The Greatest Show on Earth is going out with a bang. The 146th installment of Ringling Bros. and Barnum Bailey Circus is rolling through Washington, D.C., Baltimore, and New York City one last time before it closes forever.
This was a planned extinction. Deep-pocketed radicals outside the American mainstream won a long-sought victory against the circus.
This final edition — known to circus aficionados as Ringling’s “Blue Unit” — is touring as “Out of This World.” On May 21 in Uniondale, New York, an American institution that began when Ulysses Grant was president will be no more.
At a recent stop in Washington, D.C., I enjoyed the show that thrilled generations of Americans, and that the institutional Left has destroyed.
The opening act lived up to expectations. A trio of astronauts balanced on a narrow, rotating Simet wheel high above the audience, seeming to defy gravity, while Quindar tones interrupted conversations from ground control and back.
Was this irony deliberate? Memories of Apollo opened the show, with cultural references that, in a generation or two, will be unknown to most Americans. Two great American institutions — our astronauts walking in space, and a grand American circus rolling across the land — will fade from collective American memory.
Yes, the circus is a great American institution. That’s why it was targeted like so many other American institutions.
The circus was the product of American industrial might and organizational ingenuity. When the mighty Ringling Bros. and Barnum Bailey trains rolled across the land, there was nothing else like it in the world. No other nation could duplicate Ringling’s ability to organize and move hundreds of performers, roustabouts, and exotic animals from one town to another as a self-sustaining business enterprise. America has existed longer with a Barnum and Bailey circus than without one.
The circus wasn’t targeted by PETA activists because the elephants were mistreated. The issue is never the issue.
If elephants could choose between living in their natural environment where elephant pox, poachers, and lice prevail, or in a Ringling Brothers circus with veterinarians and an endless supply of bamboo and hay, they’d choose Ringling Brothers.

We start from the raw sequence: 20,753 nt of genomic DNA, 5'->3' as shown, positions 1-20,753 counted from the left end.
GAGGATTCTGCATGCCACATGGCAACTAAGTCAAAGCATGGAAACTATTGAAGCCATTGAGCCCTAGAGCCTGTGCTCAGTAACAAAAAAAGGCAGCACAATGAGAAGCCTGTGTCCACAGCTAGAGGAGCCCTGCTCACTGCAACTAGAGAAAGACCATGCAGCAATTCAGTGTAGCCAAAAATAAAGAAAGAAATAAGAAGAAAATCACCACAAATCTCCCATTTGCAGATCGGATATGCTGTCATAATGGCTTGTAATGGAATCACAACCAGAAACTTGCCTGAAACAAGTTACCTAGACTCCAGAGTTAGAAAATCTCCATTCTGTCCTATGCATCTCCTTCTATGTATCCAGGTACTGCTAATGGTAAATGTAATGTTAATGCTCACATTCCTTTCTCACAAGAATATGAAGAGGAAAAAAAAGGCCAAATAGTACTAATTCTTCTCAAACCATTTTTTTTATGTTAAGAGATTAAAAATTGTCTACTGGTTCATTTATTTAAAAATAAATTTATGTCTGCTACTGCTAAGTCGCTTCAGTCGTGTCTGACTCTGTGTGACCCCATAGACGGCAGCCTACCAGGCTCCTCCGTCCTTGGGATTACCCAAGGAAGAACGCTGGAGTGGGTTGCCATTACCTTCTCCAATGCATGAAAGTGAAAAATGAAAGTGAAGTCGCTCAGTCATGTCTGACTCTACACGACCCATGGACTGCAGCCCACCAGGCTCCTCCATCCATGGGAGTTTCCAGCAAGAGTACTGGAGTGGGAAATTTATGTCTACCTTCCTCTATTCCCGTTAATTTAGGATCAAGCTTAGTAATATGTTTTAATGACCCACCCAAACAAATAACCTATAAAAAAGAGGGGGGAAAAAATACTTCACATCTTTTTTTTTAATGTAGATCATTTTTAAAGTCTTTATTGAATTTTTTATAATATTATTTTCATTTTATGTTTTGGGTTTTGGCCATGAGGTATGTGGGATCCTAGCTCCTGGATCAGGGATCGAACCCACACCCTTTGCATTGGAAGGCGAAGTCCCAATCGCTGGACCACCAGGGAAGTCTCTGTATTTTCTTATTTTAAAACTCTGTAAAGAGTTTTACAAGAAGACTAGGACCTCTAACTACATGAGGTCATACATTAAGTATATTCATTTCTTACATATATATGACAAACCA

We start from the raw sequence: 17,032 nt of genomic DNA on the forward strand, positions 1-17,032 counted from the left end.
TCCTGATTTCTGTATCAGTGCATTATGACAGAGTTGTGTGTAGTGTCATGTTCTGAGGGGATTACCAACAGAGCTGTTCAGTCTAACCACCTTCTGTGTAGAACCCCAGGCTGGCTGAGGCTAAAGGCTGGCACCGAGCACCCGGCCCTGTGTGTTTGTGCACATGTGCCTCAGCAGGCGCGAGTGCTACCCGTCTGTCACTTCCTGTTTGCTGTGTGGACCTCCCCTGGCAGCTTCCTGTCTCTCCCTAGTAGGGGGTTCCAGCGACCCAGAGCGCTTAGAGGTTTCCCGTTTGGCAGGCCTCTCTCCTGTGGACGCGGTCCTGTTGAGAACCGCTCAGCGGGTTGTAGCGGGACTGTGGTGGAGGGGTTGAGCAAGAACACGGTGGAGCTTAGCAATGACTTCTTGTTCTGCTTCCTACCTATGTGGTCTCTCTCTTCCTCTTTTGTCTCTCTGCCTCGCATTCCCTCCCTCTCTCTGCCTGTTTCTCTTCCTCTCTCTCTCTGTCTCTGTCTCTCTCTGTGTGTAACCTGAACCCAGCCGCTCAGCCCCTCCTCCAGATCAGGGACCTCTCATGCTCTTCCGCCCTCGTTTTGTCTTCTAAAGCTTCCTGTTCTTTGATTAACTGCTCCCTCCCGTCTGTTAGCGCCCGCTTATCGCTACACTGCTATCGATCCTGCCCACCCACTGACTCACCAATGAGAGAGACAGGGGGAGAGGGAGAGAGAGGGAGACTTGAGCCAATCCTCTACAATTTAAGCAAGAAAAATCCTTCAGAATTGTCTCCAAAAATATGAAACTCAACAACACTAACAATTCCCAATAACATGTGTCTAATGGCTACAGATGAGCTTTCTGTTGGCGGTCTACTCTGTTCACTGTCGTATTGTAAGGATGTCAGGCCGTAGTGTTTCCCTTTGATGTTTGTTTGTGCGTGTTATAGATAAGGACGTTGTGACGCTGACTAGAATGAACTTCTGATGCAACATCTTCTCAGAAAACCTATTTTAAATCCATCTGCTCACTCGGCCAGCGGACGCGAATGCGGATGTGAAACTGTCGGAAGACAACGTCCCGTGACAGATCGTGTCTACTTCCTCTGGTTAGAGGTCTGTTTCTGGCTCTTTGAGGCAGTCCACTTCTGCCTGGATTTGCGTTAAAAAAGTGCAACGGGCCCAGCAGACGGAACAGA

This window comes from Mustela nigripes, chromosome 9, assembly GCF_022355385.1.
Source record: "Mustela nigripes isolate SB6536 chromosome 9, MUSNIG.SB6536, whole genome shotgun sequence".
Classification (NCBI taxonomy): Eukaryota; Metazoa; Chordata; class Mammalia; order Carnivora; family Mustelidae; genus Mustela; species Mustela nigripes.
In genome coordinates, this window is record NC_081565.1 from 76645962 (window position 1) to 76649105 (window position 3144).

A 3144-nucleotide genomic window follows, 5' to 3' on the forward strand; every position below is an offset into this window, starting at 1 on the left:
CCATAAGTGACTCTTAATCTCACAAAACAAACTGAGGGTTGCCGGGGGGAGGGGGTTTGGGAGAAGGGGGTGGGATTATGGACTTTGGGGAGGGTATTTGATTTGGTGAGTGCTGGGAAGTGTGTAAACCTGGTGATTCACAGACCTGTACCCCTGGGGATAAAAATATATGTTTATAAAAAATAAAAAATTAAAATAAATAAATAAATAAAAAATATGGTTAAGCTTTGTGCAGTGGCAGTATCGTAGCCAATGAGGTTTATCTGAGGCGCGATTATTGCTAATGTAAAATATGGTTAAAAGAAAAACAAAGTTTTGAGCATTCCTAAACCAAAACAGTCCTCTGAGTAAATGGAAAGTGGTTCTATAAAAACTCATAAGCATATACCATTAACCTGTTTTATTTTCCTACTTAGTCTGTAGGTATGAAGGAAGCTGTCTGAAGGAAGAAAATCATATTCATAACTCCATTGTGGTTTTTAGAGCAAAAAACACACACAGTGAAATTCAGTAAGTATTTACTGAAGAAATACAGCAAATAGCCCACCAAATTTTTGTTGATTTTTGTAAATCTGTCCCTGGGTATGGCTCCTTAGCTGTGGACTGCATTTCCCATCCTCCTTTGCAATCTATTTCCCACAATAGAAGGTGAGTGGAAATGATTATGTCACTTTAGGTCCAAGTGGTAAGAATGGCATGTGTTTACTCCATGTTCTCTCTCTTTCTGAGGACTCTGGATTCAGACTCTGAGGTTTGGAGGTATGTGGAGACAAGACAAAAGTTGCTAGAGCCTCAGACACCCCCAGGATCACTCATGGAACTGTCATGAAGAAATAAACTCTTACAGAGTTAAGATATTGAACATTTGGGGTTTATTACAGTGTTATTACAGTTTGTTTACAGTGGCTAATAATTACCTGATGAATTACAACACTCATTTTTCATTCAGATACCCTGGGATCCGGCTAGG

Then again, elephants don’t have the cognitive ability to make this choice. Which takes us back to our story.
PETA radicals waged a long propaganda campaign against the circus. Even in victory, they still protest. Year after year, these activists badgered families arriving at the circus, handing out coloring books to children that appeared to be part of the show — but instead contained coloring cartoons of animals being tortured. Surprise, surprise for Johnny and Jane.
For reasons I’ll never understand, the protesters were almost always morose-looking women, standing their vigil and protesting against joy. Thousands of smiling children never seemed to deter them. Who cares about happy kids when there are enslaved donkeys to be rescued?
Had the woeful protesters seen the animal menagerie this day, they might have gone mad.
Llamas and donkeys marched in unison. Enslaved horses galloped on command. Billy goats did balancing acts on pain of being turned into chivo guisado. A kangaroo hopped furiously through the arena. A dozen lions and tigers decided to let lion-tamer (PETA translation: “overseer”) Alexander Lacey live another day. To ensure PETA’s madness, a small dog was hoisted high in the air to jump safely into Lacey’s waiting arms.
It was the diving horse without the horse! How I wished the woeful animal rights activists were there!
The one place animals have no rights is in their natural state. The complete list of “animal rights” in the wild consists, first, of the right to eat other animals, and second, the right to try to flee being eaten. There are no other animal rights in nature. Animals do not have abstract thoughts and cannot combine ideas. Their cognitive abilities, to the extent they even exist, are wholly distinct from the sort meriting rights.
For this dispute, the circus has died.
But Ringling Brothers management isn’t free from blame for the demise of the circus. In 1967, Irvin Feld rescued Ringling Brothers from hard times by buying it. Two generations later, his granddaughter Nicole will oversee its demise.
Last year, in an effort to buy peace from the animal rights radicals, Feld Entertainment capitulated to PETA and removed elephants from the show. The elephants left, but the protesters didn’t.
After all, Ringling Brothers still held captured slaves. Tigers, dogs, pigs, leopards, horses, kangaroos, goats, and lions. PETA aimed to free all the enslaved animals.
By ending the elephants in the show in 2016, Feld Entertainment abandoned the signature Ringling Brothers act. Whenever the circus train rolled into a town in the 20th century, the elephants would parade from the railyard to the venue. Some towns would shut down entirely, and thousands would line the streets for the Ringling elephant parade.
After the elephants left the show last year, so did many customers. Ringling Brothers without elephants is like the Indianapolis 500 without cars.
Feld learned that capitulating to PETA was bad business, and also learned that middle America doesn’t share PETA’s radical values. Feld tried to blame “changing public tastes” in the smartphone age, yet will still be producing similar touring shows such as Disney on Ice and Marvel Universe Live. These other Feld productions seem to rely on the same entertainment paradigm as the circus.
The truth is that the difference between Marvel Universe Live and Ringling Bros. is PETA.
PETA destroyed the circus, not the smartphone. Radicals destroyed an American institution which began in 1871. Enjoy your victory, PETA, and move onto the next institution you aim to destroy. Send out more fundraising letters, because the issue is never the issue.